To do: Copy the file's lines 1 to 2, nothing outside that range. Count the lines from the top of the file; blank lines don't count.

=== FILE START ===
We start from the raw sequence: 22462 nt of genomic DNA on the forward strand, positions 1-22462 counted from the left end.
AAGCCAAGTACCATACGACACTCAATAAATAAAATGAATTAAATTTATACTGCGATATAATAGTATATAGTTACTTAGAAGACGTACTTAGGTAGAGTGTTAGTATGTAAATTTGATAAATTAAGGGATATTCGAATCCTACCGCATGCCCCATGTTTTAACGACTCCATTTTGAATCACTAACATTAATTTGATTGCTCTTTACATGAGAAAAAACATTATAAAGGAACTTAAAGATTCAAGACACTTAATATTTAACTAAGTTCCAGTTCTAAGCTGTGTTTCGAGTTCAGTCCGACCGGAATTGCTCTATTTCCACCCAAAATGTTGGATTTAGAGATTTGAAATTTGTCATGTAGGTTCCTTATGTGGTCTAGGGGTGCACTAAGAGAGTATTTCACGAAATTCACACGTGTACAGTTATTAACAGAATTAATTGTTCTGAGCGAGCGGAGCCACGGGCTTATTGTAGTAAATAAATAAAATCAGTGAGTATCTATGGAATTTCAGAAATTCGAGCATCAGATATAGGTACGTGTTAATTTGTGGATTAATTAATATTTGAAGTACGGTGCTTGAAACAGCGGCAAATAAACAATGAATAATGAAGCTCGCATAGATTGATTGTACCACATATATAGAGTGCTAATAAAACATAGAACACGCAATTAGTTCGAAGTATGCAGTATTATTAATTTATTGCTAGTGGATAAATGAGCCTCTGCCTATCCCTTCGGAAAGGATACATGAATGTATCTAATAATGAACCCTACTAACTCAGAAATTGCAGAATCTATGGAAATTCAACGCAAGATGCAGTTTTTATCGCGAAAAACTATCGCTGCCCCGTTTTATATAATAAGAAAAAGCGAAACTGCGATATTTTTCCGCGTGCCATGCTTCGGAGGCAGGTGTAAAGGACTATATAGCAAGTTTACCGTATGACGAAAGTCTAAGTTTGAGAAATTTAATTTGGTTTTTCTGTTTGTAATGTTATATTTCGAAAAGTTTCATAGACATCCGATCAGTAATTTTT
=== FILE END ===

We start from the raw sequence: 22462 nt of genomic DNA on the forward strand, positions 1-22462 counted from the left end.
AAGCCAAGTACCATACGACACTCAATAAATAAAATGAATTAAATTTATACTGCGATATAATAGTATATAGTTACTTAGAAGACGTACTTAGGTAGAGTGTTAGTATGTAAATTTGATAAATTAAGGGATATTCGAATCCTACCGCATGCCCCATGTTTTAACGACTCCATTTTGAATCACTAACATTAATTTGATTGCTCTTTACATGAGAAAAAACATTATAAAGGAACTTAAAGATTCAAGACACTTAATATTTAACTAAGTTCCAGTTCTAAGCTGTGTTTCGAGTTCAGTCCGACCGGAATTGCTCTATTTCCACCCAAAATGTTGGATTTAGAGATTTGAAATTTGTCATGTAGGTTCCTTATGTGGTCTAGGGGTGCACTAAGAGAGTATTTCACGAAATTCACACGTGTACAGTTATTAACAGAATTAATTGTTCTGAGCGAGCGGAGCCACGGGCTTATTGTAGTAAATAAATAAAATCAGTGAGTATCTATGGAATTTCAGAAATTCGAGCATCAGATATAGGTACGTGTTAATTTGTGGATTAATTAATATTTGAAGTACGGTGCTTGAAACAGCGGCAAATAAACAATGAATAATGAAGCTCGCATAGATTGATTGTACCACATATATAGAGTGCTAATAAAACATAGAACACGCAATTAGTTCGAAGTATGCAGTATTATTAATTTATTGCTAGTGGATAAATGAGCCTCTGCCTATCCCTTCGGAAAGGATACATGAATGTATCTAATAATGAACCCTACTAACTCAGAAATTGCAGAATCTATGGAAATTCAACGCAAGATGCAGTTTTTATCGCGAAAAACTATCGCTGCCCCGTTTTATATAATAAGAAAAAGCGAAACTGCGATATTTTTCCGCGTGCCATGCTTCGGAGGCAGGTGTAAAGGACTATATAGCAAGTTTACCGTATGACGAAAGTCTAAGTTTGAGAAATTTAATTTGGTTTTTCTGTTTGTAATGTTATATTTCGAAAAGTTTCATAGACATCCGATCAGTAATTTTT